Incidentally, this framing would categorise almost all current payment schemes, correctly, as being dependent on digital identity services, not digital money services. The reason why this distinction is important is because it relates to the regulatory distinction (not relevant to this discussion) between banks and non-banks.

To use the service, new customers would go to a Nokia outlet and become accountholders with Yes Bank after filling out an application form. Existing Yes Bank customers also could register for Nokia Money at the outlets directly. Nokia would credit the users’ Nokia Money accounts with funds transferred from their Yes Bank accounts. Nokia Money users then could use their phones to initiate payments to participating billers and retailers or to transfer funds to listed beneficiaries.

[From American Banker Article on Mobile Services]

If you have to open a bank account, then this is mobile banking rather than mobile payments, isn’t it? In which case, it is based on digital identity, not digital money. Also incidentally, it is worth noting that just as operators don’t want to be dumb pipes, even though they may actually their optimum role in the new economy, so banks don’t want to be dumb pipes either. Bruce Davis noted this a couple of years ago:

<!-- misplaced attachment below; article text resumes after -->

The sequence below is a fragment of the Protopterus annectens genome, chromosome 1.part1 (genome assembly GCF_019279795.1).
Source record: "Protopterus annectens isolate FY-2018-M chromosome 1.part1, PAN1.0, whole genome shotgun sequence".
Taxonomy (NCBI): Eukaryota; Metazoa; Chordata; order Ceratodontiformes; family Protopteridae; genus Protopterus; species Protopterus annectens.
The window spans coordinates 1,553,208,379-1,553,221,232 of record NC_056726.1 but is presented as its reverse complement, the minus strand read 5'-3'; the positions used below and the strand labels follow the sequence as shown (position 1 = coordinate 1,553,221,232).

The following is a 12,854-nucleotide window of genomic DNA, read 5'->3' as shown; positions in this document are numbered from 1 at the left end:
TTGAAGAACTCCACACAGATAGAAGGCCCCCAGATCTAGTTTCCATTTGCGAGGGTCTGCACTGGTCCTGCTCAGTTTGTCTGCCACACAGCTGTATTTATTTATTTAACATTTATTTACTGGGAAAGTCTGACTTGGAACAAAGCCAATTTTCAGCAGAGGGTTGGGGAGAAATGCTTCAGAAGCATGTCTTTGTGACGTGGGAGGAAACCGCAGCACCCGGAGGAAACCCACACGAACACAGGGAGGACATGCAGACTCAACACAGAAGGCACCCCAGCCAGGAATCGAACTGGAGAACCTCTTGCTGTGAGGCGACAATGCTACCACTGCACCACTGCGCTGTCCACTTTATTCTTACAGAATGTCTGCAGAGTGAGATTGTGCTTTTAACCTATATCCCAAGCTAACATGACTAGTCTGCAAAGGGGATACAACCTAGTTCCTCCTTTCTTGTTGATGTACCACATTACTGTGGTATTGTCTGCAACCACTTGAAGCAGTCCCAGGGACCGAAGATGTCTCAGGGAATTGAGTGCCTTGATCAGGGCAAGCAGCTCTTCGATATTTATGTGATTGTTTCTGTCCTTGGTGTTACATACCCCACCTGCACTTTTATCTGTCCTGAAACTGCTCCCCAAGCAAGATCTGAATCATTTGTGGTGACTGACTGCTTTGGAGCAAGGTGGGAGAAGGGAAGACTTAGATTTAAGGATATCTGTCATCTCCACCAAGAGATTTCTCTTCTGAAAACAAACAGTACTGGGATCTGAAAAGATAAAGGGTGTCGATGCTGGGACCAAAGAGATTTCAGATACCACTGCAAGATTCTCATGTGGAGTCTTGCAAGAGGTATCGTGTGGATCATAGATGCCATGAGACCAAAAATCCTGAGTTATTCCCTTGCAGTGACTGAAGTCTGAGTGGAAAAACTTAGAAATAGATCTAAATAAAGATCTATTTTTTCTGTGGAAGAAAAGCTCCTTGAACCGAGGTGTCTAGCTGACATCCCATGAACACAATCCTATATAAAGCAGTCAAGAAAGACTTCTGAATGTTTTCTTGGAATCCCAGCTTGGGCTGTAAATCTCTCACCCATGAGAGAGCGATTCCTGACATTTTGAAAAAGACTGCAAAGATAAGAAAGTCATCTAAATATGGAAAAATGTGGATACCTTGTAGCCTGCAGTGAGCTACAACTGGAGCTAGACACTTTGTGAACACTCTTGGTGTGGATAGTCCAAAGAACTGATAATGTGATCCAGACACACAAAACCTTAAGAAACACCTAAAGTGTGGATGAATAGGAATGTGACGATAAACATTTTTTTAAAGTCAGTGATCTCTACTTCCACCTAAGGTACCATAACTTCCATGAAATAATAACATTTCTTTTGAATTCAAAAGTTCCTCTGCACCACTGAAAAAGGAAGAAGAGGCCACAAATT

If banks are to maintain their position as the ‘producers’ of money (as opposed to just the pipes it flows and is stored within) then they need to work out how to construct money products which can confer permanence and legacy on the giver and communicate that also to the receiver.